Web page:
A grouse divided; Will new federal protections rescue the Gunnison sage grouse?
High Country News
In the 1970s, biologist Clait Braun noticed something different about the sage grouse in western Colorado’s Gunnison River Basin. Their wings and bodies seemed smaller than those of the greater sage grouse, which strut through sagebrush across millions of acres in 11 Western states. More research revealed more differences: The Gunnison males pop the yellow air sacs on their chests more frequently during their exuberant mating rituals and wag their butts at its finale. Their genetics are also distinct, and in 2000, the Gunnison grouse was recognized as a separate species.
Scientists were excited but worried, because by then, only about 4,000 birds remained, squeezed into just 10 percent of their historic range as sagebrush vanished under houses and cows. Braun, who led Colorado’s bird research program from 1973 to 1999, saw isolated populations disappear from Colorado and southern Utah. He prophesied a bleak future, warning High Country News in 2006 that Endangered Species Act protection offered the “best opportunity for the Gunnison sage grouse to be around 50 years from now.”
But for years, the U.S. Fish and Wildlife Service wavered, citing studies that showed a small yet steady population of about 4,600. Then, in January 2013, under legal pressure, it finally proposed listing the Gunnison sage grouse as endangered and setting aside critical habitat where ranching, oil and gas drilling, and other development could be limited. This November, the agency officially listed the grouse — but only as threatened: The bird is inching toward extinction, the agency claims, but not yet at the brink.
Braun saw the downgrade as a “slap in the face.” It will change little on the ground, he argues, where the continued loss and fragmentation of sagebrush is slowly strangling the species. “They could have done a threatened listing 20 years ago,” Braun says, and it might have helped. Now, the grouse “deserves” the stricter protections of an endangered listing.
The listing won’t force new restrictions on landowners or energy companies taking voluntary steps to help grouse. It’s a politically softer approach, but whether it can save the species is unknown.
Farmers, ranchers, energy companies, local and state governments and federal land-management agencies have spent years trying to avoid a listing. The U.S. Bureau of Land Management is developing a conservation plan to reduce impacts from cattle grazing and oil and gas drilling by restricting those activities during nesting and wintering on 400,000 acres in the Gunnison Basin, where nearly all the remaining birds live. Voluntary pledges cover another 94,000 private acres, where farmers and ranchers agree to alter grazing practices and limit herd sizes, and improve or restore habitat. Colorado state managers are translocating birds from the Gunnison region to restore six satellite populations, some with just a few dozen survivors.
Listing opponents, who believe this is sufficient, denounced the decision; Colorado Gov. John Hickenlooper, D, threatened to sue. Still, the voluntary measures helped keep the bird from being tagged endangered, as originally proposed. That means industry, ranchers and homebuilders may not have to do more than they’re already doing.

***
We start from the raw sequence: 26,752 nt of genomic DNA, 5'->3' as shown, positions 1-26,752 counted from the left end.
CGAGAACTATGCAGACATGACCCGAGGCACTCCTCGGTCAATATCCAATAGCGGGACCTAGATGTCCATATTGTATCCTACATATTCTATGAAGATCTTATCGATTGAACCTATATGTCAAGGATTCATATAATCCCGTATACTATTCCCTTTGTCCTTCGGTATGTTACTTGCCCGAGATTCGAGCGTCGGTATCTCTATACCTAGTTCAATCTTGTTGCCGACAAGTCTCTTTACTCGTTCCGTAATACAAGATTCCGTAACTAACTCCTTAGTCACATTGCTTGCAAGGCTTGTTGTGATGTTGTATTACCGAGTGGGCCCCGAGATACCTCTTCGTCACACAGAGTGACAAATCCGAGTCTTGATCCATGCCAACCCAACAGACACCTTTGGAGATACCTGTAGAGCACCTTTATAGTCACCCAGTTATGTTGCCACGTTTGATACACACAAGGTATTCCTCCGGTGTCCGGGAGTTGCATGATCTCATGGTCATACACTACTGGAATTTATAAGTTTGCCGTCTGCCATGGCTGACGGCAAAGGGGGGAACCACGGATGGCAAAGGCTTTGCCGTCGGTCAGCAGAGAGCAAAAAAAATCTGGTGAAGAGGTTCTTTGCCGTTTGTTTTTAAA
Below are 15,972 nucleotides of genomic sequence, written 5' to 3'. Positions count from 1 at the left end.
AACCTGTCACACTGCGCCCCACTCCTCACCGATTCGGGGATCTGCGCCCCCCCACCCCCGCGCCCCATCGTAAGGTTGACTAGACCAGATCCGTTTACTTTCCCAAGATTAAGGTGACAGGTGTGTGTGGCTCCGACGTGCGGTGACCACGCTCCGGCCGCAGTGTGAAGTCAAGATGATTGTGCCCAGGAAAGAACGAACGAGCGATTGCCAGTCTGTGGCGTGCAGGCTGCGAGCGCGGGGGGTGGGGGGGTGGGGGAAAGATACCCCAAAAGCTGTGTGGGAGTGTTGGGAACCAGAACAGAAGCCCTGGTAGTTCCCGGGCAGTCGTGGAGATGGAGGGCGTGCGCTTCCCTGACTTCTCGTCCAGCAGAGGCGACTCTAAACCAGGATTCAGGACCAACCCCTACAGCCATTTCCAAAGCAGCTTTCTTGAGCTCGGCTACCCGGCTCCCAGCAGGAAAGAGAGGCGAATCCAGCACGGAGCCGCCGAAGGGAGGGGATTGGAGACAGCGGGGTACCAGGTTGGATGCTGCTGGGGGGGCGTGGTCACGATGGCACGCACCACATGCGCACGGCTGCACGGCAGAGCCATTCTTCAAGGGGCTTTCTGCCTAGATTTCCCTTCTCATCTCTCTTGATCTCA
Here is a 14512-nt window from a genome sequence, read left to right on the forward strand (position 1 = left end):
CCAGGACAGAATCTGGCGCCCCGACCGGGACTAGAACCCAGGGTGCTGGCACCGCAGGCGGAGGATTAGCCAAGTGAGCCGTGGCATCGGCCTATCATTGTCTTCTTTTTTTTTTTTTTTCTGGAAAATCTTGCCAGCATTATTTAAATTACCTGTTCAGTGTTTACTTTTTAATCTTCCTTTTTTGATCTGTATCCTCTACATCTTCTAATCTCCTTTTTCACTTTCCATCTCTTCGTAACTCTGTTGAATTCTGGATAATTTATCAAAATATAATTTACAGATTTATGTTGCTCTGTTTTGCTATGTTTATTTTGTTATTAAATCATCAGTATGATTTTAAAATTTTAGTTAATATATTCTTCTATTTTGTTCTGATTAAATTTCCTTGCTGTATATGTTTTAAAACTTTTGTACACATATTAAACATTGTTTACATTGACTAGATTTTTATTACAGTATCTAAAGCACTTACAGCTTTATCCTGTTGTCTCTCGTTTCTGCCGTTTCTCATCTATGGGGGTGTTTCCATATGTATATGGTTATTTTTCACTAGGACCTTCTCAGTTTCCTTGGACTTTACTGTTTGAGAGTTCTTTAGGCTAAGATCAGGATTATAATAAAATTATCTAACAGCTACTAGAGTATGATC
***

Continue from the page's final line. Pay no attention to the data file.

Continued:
Threatened status allows the Fish and Wildlife Service to propose a so-called 4(d) rule, an Endangered Species Act provision that would leave BLM and state management plans in place, and shield landowners already taking voluntary measures from new and tougher restrictions. The agency is pursuing a 4(d) rule for the Gunnison sage grouse, as it’s done with the recently listed lesser prairie chicken and the polar bear.
But environmental groups see threatened listings and 4(d) rules as a way to avoid restricting development when habitat overlaps with politically powerful industries. “It used to be 4(d) rules were very uncommon,” says Erik Molvar, a wildlife biologist with WildEarth Guardians. “Now, it seems every other listing has a 4(d) rule attached.” Molvar says the rules serve as loopholes, allowing industries to continue harming species. Braun adds that the voluntary agreements and conservation plans used to justify the grouse’s threatened status have demonstrated “no measurable success” in increasing its numbers or distribution.
He is joining WildEarth Guardians to sue Fish and Wildlife for an endangered listing.
The decision also reduced the proposed critical habitat from 1.7 million to 1.4 million acres. That sounds like a lot of land, but drilling leases already issued within it probably won’t be nixed, while on land covered by voluntary agreements, drilling and other activities can continue. Habitat disturbances often cause grouse deaths — from roads and vehicles, power lines and predators, says Cameron Aldridge, a research scientist with Colorado State University. Additionally, Aldridge’s research has shown that roads and urbanization cause “functional habitat loss,” meaning the birds avoid otherwise healthy and suitable sagebrush close to development. And Gunnison County is expected to keep growing, from 15,700 to 21,000 people by 2040, with most new development likely to clear sagebrush from private lands.
“We know that as sagebrush is lost, we lose sage grouse,” Aldridge says. “If we want to maintain populations, we can’t lose any more sagebrush.”
Braun believes the satellite populations will eventually “zero out,” leaving just one viable population in the Gunnison Basin, and the entire species thus vulnerable to a single wildfire or West Nile virus outbreak. The threatened listing may be an attempt to appease stakeholders on both sides of the decision, but Braun says it won’t save Gunnison sage grouse. “We know what’s going to happen, we just don’t know the timing,” he says. “In 20 years, maybe, they will all be gone.”
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